This joke is done at John’s expense, but this doesn’t need to be true. John may have only had one beer, and certainly there is more beer to go around, but this one bottle can already be a lot for John as everyone knows how cautious and uptight John can be, even drinking just that one beer.

In the above example, we took a normal situation and exaggerated it, going overboard with the situation, which in turn makes it funny. In this way, we can exaggerate up (as described in our example) or down (e.g., “man, that guy John never drinks anything at all!”), but we add an extra dimension of “too much” ridicule, which transforms a normal situation into a funny comedy.

Step 3: Try comeback humor

how to develop a sense of humor

Person A: “You’re a terrible driver.”

Person B: “Oh, I’m sorry, I didn’t realize being a NASCAR champion was a requirement for driving in the grocery store parking lot.”

In essence, comeback humor is repeating a previous topic or joke again and again, maybe even hours, days, or weeks later, making the original joke “come back,” which, if done right, is comedy gold.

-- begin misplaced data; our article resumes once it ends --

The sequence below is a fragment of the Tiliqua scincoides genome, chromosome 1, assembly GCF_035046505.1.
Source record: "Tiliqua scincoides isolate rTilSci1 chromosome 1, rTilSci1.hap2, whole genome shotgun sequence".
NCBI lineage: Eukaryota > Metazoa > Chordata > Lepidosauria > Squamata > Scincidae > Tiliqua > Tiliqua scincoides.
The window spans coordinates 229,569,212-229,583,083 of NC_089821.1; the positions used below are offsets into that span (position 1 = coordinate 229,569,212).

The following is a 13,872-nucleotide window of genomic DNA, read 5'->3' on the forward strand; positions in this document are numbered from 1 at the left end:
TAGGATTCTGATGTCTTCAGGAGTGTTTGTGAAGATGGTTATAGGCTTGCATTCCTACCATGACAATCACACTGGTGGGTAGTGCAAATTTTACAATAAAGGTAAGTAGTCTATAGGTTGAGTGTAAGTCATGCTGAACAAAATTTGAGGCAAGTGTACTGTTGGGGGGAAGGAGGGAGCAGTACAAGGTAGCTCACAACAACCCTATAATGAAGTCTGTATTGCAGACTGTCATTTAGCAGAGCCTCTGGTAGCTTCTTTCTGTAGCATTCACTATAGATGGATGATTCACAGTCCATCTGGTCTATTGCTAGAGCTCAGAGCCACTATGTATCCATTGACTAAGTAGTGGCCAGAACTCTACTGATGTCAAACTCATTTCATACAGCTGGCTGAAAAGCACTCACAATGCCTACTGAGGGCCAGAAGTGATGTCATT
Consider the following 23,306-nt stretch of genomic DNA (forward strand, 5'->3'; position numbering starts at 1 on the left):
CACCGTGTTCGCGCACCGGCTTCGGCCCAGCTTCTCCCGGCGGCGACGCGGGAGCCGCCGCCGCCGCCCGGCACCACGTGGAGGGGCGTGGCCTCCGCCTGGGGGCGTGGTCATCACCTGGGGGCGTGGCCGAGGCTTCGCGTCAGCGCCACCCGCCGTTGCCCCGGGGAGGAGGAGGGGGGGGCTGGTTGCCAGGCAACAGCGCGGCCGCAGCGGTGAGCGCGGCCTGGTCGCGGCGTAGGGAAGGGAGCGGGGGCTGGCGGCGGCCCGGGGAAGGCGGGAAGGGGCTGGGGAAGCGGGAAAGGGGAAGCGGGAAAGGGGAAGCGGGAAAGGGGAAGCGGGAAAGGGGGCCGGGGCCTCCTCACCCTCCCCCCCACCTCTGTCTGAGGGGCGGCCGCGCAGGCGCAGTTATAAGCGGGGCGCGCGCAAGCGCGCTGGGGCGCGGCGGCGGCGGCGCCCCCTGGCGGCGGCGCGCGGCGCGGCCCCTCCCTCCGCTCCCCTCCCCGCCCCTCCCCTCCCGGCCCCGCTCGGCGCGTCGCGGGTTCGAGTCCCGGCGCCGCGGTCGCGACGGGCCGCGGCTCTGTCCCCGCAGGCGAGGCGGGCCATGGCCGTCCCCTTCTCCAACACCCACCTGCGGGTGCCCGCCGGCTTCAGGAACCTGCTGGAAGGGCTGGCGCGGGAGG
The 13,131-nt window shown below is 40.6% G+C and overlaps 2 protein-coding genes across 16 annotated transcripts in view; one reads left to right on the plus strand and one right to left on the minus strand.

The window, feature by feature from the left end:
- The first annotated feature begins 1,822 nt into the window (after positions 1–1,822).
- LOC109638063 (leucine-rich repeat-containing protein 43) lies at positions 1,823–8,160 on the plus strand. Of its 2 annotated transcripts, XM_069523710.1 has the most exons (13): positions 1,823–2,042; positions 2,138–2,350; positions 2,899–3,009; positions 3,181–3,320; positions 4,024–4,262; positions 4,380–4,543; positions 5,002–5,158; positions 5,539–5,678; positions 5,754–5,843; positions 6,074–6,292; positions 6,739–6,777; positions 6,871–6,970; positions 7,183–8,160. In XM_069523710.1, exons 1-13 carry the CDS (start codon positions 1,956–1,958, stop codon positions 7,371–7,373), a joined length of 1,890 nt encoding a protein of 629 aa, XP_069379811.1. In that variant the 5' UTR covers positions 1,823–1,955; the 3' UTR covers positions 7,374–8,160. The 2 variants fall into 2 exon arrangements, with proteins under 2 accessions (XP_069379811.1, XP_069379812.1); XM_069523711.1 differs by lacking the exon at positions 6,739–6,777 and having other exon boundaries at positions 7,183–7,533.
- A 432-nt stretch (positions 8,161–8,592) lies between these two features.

This is a relatively complex type of humor, but certainly not impossible to grasp, so make sure to make it a part of your sense of humor repertoire and try it out. Once you get it, you will be able to use it again and again (joke!) and you will be unstoppable!

Step 4: Go dark, but not too dark

“Question: What is a good present for a dead baby? 

Answer: A dead puppy.”

I once read that in all humor, someone gets hurt. It’s true, isn’t it? Humor is always done at the expense of someone or something, which is why laughing at oneself is the best medicine as we aren’t making it personal for anyone. However, we can still make fun of others in moderate amounts so they don’t get offended or hurt, such as making fun of people who we know for a fact can take it.

However, there is a type of humor called dark humor, which addresses serious or taboo subjects, such as death, disease, or violence, as in the example above. Again, in principle, there is nothing wrong with this type of humor, but in practice, it is easy to go overboard and actually offend someone. Furthermore, I personally believe that people who use dark humor on a regular basis overcompensate, meaning that they themselves are unhappy and are using dark humor in an unhealthy manner.